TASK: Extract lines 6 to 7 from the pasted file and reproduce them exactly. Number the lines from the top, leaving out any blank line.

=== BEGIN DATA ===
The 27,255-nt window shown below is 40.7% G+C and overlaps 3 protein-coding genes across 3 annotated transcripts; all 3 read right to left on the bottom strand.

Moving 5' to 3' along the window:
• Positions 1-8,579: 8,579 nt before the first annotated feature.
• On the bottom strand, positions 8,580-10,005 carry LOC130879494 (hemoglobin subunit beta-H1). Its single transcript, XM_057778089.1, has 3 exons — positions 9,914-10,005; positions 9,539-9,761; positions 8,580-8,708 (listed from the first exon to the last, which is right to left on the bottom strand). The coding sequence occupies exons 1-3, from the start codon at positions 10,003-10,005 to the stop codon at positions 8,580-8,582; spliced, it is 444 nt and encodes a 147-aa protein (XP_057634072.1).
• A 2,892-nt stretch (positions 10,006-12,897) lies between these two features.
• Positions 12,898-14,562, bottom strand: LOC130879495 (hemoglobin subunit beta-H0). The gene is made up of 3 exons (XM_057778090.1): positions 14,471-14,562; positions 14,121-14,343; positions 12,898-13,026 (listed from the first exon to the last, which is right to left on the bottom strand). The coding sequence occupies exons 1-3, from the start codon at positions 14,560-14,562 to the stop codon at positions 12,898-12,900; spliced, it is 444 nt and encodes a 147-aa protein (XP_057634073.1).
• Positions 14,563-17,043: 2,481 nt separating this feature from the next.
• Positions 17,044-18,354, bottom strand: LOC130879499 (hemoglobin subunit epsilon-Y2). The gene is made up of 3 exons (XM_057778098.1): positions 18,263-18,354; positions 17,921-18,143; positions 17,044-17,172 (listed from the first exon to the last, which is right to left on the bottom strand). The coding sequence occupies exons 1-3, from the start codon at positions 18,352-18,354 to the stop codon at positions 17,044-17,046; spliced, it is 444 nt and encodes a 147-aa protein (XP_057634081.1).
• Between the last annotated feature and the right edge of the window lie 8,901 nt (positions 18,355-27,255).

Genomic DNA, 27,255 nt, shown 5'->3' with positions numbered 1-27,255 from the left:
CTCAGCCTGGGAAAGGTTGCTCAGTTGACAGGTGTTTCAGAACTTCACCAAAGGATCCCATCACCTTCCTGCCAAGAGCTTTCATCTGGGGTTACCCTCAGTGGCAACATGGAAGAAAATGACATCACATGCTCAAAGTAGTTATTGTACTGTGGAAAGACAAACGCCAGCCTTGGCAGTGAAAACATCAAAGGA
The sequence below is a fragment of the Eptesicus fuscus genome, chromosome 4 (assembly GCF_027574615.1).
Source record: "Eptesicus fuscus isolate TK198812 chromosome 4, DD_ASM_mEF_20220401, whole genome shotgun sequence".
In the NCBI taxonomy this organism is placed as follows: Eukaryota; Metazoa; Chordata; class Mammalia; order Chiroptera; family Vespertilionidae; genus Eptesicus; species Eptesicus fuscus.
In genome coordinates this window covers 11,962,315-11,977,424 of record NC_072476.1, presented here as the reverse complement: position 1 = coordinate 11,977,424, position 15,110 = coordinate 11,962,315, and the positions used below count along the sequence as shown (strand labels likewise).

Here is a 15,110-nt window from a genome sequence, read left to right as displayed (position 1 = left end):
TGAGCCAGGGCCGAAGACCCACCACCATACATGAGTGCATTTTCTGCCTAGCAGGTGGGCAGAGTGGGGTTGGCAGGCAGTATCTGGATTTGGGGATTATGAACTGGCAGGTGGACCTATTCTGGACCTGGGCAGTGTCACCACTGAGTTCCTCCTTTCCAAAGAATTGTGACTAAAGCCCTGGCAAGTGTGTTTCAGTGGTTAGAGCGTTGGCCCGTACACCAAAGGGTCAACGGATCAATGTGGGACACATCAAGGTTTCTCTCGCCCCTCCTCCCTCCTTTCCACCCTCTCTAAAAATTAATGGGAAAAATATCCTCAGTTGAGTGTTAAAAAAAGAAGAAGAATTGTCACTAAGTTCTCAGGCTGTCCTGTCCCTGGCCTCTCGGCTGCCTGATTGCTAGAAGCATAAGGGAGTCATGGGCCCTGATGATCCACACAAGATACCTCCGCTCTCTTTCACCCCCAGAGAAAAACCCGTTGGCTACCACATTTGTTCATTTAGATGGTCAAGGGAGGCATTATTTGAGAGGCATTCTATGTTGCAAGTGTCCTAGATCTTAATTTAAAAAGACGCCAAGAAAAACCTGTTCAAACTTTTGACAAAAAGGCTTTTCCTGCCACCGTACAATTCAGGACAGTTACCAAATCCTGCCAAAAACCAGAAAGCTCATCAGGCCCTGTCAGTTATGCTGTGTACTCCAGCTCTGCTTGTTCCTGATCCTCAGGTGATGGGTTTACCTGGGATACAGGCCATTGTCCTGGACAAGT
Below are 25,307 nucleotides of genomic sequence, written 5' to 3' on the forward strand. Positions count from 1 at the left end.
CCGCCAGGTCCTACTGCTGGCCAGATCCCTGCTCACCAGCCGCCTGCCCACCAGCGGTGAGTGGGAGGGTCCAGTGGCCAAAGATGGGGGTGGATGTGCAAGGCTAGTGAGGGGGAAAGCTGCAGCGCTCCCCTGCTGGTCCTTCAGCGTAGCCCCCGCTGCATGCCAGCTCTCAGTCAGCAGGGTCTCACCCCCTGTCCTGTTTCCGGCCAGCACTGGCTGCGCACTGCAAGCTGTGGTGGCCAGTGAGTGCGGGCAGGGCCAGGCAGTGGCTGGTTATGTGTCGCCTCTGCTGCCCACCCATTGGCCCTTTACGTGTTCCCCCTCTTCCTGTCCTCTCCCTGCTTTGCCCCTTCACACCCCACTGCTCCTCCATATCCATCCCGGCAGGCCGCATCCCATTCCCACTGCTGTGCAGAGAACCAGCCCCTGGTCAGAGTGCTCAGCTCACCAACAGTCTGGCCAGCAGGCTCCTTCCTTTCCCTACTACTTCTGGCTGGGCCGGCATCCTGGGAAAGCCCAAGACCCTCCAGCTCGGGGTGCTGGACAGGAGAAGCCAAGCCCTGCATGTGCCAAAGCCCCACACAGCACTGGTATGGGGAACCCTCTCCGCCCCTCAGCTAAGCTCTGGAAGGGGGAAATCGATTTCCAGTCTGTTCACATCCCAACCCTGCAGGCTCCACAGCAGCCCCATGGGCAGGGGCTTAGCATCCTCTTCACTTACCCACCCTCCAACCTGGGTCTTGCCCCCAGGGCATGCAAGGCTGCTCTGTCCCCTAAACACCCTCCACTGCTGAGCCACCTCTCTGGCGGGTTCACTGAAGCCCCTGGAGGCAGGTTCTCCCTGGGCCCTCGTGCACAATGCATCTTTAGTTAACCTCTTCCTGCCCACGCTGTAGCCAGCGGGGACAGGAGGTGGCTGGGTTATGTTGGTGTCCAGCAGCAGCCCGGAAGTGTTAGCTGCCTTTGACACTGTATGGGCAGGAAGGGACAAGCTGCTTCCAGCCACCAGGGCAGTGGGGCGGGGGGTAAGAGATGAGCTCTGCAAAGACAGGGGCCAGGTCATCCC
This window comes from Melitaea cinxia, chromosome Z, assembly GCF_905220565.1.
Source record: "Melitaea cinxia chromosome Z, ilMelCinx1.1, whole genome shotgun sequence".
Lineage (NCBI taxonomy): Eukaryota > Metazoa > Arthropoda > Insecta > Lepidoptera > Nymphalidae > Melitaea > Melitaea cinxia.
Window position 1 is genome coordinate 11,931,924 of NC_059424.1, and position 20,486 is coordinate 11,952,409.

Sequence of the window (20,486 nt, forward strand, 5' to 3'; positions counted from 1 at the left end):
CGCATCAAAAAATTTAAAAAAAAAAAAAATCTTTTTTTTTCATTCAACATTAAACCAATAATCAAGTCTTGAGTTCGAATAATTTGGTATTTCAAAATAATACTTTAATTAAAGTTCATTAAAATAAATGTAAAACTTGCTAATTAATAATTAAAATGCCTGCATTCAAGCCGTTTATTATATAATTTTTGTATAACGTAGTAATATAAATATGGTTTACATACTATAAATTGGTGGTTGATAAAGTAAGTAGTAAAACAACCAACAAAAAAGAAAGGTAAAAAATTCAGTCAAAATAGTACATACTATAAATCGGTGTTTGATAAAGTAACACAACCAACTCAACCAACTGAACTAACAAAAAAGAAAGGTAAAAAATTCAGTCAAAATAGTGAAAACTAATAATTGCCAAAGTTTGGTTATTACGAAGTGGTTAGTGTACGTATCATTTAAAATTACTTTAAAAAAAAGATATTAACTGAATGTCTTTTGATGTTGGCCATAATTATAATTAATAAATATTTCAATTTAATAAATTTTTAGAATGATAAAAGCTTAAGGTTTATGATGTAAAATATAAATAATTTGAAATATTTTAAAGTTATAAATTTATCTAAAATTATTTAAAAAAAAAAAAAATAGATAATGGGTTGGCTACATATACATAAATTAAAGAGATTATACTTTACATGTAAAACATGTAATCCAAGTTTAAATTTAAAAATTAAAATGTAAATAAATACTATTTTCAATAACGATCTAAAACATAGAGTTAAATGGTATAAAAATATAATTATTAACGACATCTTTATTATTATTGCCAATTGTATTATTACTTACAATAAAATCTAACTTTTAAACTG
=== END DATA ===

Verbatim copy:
• Positions 12,898-14,562, bottom strand: LOC130879495 (hemoglobin subunit beta-H0). The gene is made up of 3 exons (XM_057778090.1): positions 14,471-14,562; positions 14,121-14,343; positions 12,898-13,026 (listed from the first exon to the last, which is right to left on the bottom strand). The coding sequence occupies exons 1-3, from the start codon at positions 14,560-14,562 to the stop codon at positions 12,898-12,900; spliced, it is 444 nt and encodes a 147-aa protein (XP_057634073.1).
• Positions 14,563-17,043: 2,481 nt separating this feature from the next.